TIME Congress

Charlie Rangel’s Famous Friends Are Happy He’s Still in Congress

A fixture in New York's social and political scenes, Rangel is slated to add two more years to his 44-year stint in Congress after a tight race against state Sen. Adriano Espaillat

TIME 2016 Election

Hillary Clinton: I Don’t Need Bill to Defend Me

Global VIP's Attend Clinton Global Initiative
Former President Bill Clinton (L) and U.S. Secretary of State Hillary Rodham Clinton look on after Hillary spoke at the Clinton Global Initiative (CGI) on September 25, 2009 in New York City. Mario Tama—Getty Images

"I don't need anybody to defend my record"

Hillary Clinton doesn’t need Bill to defend her.

That’s what the former Secretary of State said in a new interview with PBS NewsHour airing Wednesday. Her comments came after former President Bill Clinton defended remarks by the 2016 presidential contender about the family’s financial situation that critics have said show she’s out of touch with average Americans. “She’s not out of touch,” Bill Clinton said.

“My husband was very sweet today, but I don’t need anybody to defend my record, I think my record speaks for itself,” Hillary Clinton told PBS.

Still, she acknowledged some missteps in how she’s discussed her considerable wealth while on tour for her new book Hard Choices. She recently said she and Bill were “dead broke” upon leaving the White House in 2001.

“I shouldn’t have said the five or so words that I said, but my unartful use of those few words doesn’t change who I am, what I’ve stood for my entire life, what I stand for today,” Clinton said.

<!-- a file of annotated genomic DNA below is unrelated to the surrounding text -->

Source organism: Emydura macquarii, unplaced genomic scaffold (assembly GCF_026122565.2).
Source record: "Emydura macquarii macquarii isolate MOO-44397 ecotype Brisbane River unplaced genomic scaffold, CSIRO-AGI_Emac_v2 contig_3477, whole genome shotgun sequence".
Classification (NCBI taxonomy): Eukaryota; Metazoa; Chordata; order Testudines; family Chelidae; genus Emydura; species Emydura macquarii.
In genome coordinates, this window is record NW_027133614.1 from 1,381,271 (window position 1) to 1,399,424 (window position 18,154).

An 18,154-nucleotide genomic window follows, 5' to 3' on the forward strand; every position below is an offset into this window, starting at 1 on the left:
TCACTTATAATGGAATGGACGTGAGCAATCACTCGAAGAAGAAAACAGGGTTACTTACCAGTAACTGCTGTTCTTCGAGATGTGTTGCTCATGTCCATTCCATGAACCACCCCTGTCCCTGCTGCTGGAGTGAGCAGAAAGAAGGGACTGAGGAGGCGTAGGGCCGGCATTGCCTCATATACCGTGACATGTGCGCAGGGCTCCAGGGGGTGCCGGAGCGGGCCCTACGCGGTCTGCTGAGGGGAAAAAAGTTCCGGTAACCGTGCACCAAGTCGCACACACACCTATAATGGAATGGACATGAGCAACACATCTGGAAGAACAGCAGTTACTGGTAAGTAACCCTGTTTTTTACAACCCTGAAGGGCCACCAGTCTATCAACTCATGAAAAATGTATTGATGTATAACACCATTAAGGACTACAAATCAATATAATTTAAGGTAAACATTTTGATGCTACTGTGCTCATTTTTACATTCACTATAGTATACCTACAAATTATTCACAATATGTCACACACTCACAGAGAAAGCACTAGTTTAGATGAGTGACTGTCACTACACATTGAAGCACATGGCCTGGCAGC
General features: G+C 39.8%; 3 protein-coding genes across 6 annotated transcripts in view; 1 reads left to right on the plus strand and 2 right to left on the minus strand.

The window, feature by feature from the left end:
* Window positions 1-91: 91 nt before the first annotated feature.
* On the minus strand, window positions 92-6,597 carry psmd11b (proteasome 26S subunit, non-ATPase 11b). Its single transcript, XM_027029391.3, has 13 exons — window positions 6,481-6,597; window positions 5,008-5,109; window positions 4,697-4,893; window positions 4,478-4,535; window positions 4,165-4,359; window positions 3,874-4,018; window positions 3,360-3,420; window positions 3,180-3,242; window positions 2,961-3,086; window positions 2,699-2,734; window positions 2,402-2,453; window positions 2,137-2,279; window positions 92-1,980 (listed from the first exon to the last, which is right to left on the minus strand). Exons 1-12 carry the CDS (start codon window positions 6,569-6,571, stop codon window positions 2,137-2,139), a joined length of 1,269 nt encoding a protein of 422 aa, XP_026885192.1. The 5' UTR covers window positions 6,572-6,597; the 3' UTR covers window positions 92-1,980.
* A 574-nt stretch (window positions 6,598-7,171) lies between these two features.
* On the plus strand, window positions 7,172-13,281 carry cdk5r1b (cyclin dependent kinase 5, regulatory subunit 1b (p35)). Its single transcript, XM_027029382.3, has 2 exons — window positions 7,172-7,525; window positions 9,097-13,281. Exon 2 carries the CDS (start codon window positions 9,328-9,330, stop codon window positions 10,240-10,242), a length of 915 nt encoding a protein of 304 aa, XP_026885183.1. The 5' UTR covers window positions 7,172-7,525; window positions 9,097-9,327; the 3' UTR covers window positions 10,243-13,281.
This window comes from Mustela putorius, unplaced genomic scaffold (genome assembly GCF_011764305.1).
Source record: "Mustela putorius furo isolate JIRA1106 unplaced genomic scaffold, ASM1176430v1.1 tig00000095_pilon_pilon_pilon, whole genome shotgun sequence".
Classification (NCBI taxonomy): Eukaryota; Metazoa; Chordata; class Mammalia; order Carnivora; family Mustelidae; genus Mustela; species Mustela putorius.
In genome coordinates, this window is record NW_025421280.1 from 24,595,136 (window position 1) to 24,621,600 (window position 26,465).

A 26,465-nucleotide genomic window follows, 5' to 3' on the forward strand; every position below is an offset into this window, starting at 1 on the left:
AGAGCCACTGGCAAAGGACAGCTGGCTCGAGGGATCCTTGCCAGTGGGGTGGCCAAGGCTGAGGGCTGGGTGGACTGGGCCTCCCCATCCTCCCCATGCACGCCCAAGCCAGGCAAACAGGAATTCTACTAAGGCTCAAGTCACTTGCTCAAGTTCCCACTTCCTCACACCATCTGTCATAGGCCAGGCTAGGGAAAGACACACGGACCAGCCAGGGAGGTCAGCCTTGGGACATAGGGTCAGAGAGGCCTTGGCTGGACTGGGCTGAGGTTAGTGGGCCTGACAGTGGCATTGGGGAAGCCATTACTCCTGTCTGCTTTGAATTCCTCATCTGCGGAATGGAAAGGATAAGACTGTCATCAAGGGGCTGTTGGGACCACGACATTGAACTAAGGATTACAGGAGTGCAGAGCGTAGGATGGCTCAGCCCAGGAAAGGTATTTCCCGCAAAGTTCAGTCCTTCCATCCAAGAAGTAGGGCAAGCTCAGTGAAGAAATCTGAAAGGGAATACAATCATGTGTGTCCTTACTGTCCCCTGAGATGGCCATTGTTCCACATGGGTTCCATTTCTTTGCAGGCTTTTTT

Clinton, who has said she won’t decide whether to run for president again until later this year, said “you have to be a little bit crazy to run.”

“I’ve had people come through the line who tell me their stories about losing their job, about what’s happened since they got health care that has helped them, and I hear this, so I know that my life of service is the biggest reason why I would consider doing this, because I would want to continue serving,” Clinton said. “But I also know that it’s a very hard job, and it’s a job that, you know, you have to be totally consumed by, and that’s kind of the definition of being a little bit crazy, I think.”

See more of Clinton’s remarks below:

TIME 2016 Election

Bill Clinton: Hillary Is ‘Not Out of Touch’

Bill Clinton
Former President Bill Clinton listens during a session of the annual gathering of the Clinton Global Initiative America in Denver on June 24, 2014 Brennan Linsley—AP

The former President said his wife is "not out of touch," after she came under fire for minimizing their wealth in recent interviews

Former President Bill Clinton defended his wife’s recent comments about their family’s wealth Tuesday in an interview at the Clinton Global Initiative America conference.

Former Secretary of State Hillary Clinton has come under fire from Republicans and some Democrats for minimizing their wealth in recent interviews in promotion of her new book. Hillary Clinton said earlier this month she and her husband were “dead broke” when they left the White House in 2001, and in an interview with the Guardian newspaper published last weekend, Clinton implied she was not among the “truly well-off,” despite more than $100 million that the former President has collected from speaking engagements alone.